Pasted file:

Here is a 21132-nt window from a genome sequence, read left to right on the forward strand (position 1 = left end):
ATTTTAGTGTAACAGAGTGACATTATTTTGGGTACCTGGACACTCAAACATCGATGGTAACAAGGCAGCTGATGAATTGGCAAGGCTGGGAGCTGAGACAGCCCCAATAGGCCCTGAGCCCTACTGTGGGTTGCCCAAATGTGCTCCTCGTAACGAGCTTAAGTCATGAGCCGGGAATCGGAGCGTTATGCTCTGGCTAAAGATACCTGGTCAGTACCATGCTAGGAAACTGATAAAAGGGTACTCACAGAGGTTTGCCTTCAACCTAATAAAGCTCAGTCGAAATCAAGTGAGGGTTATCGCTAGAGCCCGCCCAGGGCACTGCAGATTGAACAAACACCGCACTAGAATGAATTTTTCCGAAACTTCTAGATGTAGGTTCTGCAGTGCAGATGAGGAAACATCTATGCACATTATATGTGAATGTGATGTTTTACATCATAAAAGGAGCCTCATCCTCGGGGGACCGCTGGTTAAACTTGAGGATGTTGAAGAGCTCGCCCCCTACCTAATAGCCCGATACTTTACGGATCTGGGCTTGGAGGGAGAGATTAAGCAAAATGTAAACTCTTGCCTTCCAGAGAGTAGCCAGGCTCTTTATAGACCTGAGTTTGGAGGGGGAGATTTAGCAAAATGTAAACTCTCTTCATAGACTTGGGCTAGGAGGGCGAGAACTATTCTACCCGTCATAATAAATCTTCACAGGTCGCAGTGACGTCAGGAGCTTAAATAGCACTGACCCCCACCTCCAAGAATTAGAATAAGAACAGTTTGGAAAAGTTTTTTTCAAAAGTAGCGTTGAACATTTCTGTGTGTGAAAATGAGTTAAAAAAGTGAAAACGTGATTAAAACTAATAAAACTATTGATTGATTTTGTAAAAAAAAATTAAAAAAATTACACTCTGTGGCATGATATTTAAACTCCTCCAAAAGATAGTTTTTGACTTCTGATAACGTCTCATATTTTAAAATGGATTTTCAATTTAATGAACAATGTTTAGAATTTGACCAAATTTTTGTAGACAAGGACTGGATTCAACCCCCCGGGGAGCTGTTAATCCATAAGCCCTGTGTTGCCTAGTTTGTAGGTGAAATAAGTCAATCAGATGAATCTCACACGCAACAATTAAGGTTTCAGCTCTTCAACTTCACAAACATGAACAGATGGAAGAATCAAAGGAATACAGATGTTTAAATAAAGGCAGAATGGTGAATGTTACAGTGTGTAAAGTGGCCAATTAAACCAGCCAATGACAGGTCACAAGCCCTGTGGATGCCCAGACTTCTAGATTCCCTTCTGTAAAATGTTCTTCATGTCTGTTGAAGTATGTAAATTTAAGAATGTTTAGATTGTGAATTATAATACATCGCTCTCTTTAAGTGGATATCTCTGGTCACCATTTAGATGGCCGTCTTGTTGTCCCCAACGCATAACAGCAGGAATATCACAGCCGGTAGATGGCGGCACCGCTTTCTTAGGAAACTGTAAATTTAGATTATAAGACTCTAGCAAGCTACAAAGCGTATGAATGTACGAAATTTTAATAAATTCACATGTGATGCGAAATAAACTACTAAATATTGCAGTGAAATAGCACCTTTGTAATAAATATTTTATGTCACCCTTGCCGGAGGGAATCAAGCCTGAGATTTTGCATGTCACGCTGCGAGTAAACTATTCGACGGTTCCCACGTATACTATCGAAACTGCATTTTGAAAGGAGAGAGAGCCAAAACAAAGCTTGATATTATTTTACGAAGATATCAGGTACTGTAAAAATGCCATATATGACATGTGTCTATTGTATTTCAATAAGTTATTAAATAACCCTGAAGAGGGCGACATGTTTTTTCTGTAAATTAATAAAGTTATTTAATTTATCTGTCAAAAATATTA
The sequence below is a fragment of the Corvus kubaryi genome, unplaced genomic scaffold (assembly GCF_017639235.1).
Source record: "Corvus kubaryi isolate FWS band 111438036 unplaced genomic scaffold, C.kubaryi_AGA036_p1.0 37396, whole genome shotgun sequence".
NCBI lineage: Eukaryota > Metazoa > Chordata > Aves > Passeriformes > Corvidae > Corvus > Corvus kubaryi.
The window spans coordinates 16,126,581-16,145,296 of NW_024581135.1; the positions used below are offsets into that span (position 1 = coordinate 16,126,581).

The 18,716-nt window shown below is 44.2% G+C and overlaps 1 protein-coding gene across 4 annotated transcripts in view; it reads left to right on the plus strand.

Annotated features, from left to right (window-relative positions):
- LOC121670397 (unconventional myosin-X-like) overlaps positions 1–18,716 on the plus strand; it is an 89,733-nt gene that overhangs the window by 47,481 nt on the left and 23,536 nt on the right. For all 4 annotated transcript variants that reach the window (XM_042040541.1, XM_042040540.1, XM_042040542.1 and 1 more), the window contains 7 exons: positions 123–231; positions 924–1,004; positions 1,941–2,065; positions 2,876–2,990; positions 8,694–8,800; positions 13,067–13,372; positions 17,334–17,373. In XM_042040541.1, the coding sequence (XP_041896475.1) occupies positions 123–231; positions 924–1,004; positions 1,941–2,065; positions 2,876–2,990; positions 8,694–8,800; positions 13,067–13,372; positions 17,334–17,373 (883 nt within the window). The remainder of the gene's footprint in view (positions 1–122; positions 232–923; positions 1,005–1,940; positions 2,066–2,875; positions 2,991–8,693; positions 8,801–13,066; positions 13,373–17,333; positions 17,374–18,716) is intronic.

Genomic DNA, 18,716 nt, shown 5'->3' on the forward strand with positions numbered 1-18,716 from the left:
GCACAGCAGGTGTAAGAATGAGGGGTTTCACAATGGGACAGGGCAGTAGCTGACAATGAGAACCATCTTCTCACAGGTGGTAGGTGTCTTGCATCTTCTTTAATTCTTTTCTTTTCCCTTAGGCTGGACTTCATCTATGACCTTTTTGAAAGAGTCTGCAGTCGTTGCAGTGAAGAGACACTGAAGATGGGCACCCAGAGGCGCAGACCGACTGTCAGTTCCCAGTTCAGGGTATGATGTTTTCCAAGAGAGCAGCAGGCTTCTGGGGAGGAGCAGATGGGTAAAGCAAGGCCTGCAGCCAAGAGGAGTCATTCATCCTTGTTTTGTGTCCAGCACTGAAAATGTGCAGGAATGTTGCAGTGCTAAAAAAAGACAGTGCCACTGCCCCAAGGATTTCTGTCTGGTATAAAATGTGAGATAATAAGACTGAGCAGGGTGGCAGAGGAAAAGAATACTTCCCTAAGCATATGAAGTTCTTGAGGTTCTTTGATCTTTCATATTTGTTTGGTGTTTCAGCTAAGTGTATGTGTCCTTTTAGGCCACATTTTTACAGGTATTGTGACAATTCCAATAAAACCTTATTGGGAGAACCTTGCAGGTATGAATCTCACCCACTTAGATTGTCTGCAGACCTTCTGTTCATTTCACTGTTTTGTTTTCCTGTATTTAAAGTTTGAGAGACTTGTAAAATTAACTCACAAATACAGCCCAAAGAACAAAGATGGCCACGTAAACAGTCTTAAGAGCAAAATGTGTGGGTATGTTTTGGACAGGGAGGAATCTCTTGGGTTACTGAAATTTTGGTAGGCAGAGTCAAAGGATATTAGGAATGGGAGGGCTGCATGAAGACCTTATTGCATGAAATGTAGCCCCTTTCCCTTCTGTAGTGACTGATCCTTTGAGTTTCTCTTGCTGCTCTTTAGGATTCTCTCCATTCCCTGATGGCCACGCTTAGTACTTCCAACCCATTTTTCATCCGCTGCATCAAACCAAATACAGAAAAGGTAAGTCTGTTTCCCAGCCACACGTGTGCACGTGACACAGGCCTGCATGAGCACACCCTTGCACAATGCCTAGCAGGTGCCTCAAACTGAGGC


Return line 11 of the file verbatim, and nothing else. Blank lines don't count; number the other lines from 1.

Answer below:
GCACAGCAGGTGTAAGAATGAGGGGTTTCACAATGGGACAGGGCAGTAGCTGACAATGAGAACCATCTTCTCACAGGTGGTAGGTGTCTTGCATCTTCTTTAATTCTTTTCTTTTCCCTTAGGCTGGACTTCATCTATGACCTTTTTGAAAGAGTCTGCAGTCGTTGCAGTGAAGAGACACTGAAGATGGGCACCCAGAGGCGCAGACCGACTGTCAGTTCCCAGTTCAGGGTATGATGTTTTCCAAGAGAGCAGCAGGCTTCTGGGGAGGAGCAGATGGGTAAAGCAAGGCCTGCAGCCAAGAGGAGTCATTCATCCTTGTTTTGTGTCCAGCACTGAAAATGTGCAGGAATGTTGCAGTGCTAAAAAAAGACAGTGCCACTGCCCCAAGGATTTCTGTCTGGTATAAAATGTGAGATAATAAGACTGAGCAGGGTGGCAGAGGAAAAGAATACTTCCCTAAGCATATGAAGTTCTTGAGGTTCTTTGATCTTTCATATTTGTTTGGTGTTTCAGCTAAGTGTATGTGTCCTTTTAGGCCACATTTTTACAGGTATTGTGACAATTCCAATAAAACCTTATTGGGAGAACCTTGCAGGTATGAATCTCACCCACTTAGATTGTCTGCAGACCTTCTGTTCATTTCACTGTTTTGTTTTCCTGTATTTAAAGTTTGAGAGACTTGTAAAATTAACTCACAAATACAGCCCAAAGAACAAAGATGGCCACGTAAACAGTCTTAAGAGCAAAATGTGTGGGTATGTTTTGGACAGGGAGGAATCTCTTGGGTTACTGAAATTTTGGTAGGCAGAGTCAAAGGATATTAGGAATGGGAGGGCTGCATGAAGACCTTATTGCATGAAATGTAGCCCCTTTCCCTTCTGTAGTGACTGATCCTTTGAGTTTCTCTTGCTGCTCTTTAGGATTCTCTCCATTCCCTGATGGCCACGCTTAGTACTTCCAACCCATTTTTCATCCGCTGCATCAAACCAAATACAGAAAAGGTAAGTCTGTTTCCCAGCCACACGTGTGCACGTGACACAGGCCTGCATGAGCACACCCTTGCACAATGCCTAGCAGGTGCCTCAAACTGAGGC